See call option.
Quartile: The IRR which lies a quarter from the bottom (lower quartile point) or top (upper quartile point) of the table ranking the individual fund IRRs.
Quasi-Equity: Financing that combines the features of debt and equity. Those instruments are unsecured and convertible on exit. Examples are mezzanine finance or subordinated debt.
Ratchet/Sliding Scale: A bonus where capital can be reclaimed by managers of investee companies, depending on the achievement of corporate goals.
Real Options Valuation: This model places a present value on the “real options” available to a company.
Realization Ratios: Benchmark measurements of investment performance which complement IRR. Realization ratios are distributions to paid-in capital (D/PI), residual value to paid-in capital (RV/PI) and total value to paid-in (TV/PI). These are measures of returns to invested capital. These measures do not take the time value of money into account.
Realized Multiple: The ratio of total gain(/loss) to cost of realised investments.
Recapitalization: Change in a company’s capital structure. For example, a company may want to issue bonds to replace its preferred stock in order to save on taxes. Re-capitalisation can be an alternative exit strategy for venture capitalists and leveraged buyout sponsors.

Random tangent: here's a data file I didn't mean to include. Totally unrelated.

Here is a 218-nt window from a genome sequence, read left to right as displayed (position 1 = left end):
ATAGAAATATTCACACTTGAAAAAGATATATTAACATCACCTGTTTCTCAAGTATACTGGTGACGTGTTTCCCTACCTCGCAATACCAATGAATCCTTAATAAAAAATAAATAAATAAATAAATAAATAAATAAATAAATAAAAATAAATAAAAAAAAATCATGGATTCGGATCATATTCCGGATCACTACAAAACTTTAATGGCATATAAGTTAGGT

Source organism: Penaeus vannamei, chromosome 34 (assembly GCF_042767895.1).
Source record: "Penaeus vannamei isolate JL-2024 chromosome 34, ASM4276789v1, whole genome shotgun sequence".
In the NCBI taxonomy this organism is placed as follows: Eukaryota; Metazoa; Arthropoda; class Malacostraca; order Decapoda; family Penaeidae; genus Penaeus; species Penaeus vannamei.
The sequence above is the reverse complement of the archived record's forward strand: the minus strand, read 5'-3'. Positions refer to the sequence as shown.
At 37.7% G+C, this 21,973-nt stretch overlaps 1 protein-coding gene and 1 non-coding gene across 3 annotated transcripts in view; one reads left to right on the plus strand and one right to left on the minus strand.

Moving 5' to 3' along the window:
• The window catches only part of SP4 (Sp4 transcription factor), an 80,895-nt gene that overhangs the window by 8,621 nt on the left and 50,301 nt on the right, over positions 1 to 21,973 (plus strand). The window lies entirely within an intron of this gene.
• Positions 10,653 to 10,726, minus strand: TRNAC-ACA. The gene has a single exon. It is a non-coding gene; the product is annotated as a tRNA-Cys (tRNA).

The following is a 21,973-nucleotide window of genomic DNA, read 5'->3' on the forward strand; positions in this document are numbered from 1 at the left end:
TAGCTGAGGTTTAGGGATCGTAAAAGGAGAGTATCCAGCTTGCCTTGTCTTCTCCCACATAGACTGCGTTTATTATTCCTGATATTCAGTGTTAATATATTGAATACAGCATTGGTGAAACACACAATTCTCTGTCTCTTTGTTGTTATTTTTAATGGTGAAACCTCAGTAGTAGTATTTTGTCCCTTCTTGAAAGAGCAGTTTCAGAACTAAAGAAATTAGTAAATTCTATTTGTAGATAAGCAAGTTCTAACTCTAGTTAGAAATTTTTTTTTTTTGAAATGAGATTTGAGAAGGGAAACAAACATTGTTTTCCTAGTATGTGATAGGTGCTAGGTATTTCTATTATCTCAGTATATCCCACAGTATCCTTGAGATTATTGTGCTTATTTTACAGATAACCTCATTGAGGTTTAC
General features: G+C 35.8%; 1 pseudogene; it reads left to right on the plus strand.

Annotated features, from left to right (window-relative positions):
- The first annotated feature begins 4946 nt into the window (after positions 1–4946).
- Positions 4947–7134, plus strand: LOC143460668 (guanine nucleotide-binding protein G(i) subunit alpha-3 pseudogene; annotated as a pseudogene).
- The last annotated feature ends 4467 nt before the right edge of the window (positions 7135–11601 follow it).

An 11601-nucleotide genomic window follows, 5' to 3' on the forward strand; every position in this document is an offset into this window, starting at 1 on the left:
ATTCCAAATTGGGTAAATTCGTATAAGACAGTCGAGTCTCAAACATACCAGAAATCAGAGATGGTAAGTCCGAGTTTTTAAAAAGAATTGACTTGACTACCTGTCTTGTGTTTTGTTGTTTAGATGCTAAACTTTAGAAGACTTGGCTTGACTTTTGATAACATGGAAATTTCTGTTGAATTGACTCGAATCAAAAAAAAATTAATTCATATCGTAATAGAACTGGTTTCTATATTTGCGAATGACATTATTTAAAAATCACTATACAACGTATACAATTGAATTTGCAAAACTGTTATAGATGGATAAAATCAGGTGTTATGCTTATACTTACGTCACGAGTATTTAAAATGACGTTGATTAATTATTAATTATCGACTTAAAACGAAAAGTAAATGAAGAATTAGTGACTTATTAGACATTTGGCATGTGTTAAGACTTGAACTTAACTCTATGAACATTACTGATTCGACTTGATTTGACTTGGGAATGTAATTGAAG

Redeemable Cumulative Preference Share: A form of preference shares which provide that, if one or more dividends are omitted, these dividends accumulate and must be paid in full before other dividends can be paid on the company’s ordinary shares. Redeemable cumulative preference shares can be refinanced by mezzanine providers, banks and other institutional equity providers, thus allowing the initial investors to recover their investment.
Redemption: Repurchase by a company of its securities from an investor. Often required for preferred stock in private equity financing.
Refinancing Bank Debt: Financing to reduce a company’s level of gearing.
Relative Return: The return an asset achieves over time, when taking into account the overall market, other assets or benchmarks.
Replacement Capital (Secondary Purchase): Purchase of existing shares in a company from another private equity investment organisation or from another shareholder or shareholders.